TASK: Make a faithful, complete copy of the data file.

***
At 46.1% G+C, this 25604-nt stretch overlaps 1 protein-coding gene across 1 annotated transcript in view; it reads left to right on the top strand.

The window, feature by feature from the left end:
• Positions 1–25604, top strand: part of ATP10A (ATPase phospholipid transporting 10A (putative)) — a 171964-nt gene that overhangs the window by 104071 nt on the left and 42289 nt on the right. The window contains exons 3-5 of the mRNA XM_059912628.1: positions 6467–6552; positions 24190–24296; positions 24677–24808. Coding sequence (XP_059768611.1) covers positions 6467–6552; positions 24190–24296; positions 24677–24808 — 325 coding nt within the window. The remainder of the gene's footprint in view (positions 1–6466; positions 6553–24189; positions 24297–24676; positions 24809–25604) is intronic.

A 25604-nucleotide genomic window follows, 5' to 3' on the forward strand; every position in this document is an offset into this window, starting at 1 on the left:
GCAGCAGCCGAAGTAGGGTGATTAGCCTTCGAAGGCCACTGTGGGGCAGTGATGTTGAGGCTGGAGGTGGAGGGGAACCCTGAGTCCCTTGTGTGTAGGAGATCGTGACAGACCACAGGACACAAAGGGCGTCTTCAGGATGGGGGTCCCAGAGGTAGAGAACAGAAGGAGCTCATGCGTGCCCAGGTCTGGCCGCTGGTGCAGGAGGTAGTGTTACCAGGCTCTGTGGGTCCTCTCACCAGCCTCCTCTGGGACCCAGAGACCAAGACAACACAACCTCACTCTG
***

At 46.1% G+C, this 25604-nt stretch overlaps 1 protein-coding gene across 1 annotated transcript in view; it reads left to right on the top strand.

The window, feature by feature from the left end:
• Positions 1–25604, top strand: part of ATP10A (ATPase phospholipid transporting 10A (putative)) — a 171964-nt gene that overhangs the window by 104071 nt on the left and 42289 nt on the right. The window contains exons 3-5 of the mRNA XM_059912628.1: positions 6467–6552; positions 24190–24296; positions 24677–24808. Coding sequence (XP_059768611.1) covers positions 6467–6552; positions 24190–24296; positions 24677–24808 — 325 coding nt within the window. The remainder of the gene's footprint in view (positions 1–6466; positions 6553–24189; positions 24297–24676; positions 24809–25604) is intronic.

A 25604-nucleotide genomic window follows, 5' to 3' on the forward strand; every position in this document is an offset into this window, starting at 1 on the left:
GCAGCAGCCGAAGTAGGGTGATTAGCCTTCGAAGGCCACTGTGGGGCAGTGATGTTGAGGCTGGAGGTGGAGGGGAACCCTGAGTCCCTTGTGTGTAGGAGATCGTGACAGACCACAGGACACAAAGGGCGTCTTCAGGATGGGGGTCCCAGAGGTAGAGAACAGAAGGAGCTCATGCGTGCCCAGGTCTGGCCGCTGGTGCAGGAGGTAGTGTTACCAGGCTCTGTGGGTCCTCTCACCAGCCTCCTCTGGGACCCAGAGACCAAGACAACACAACCTCACTCTG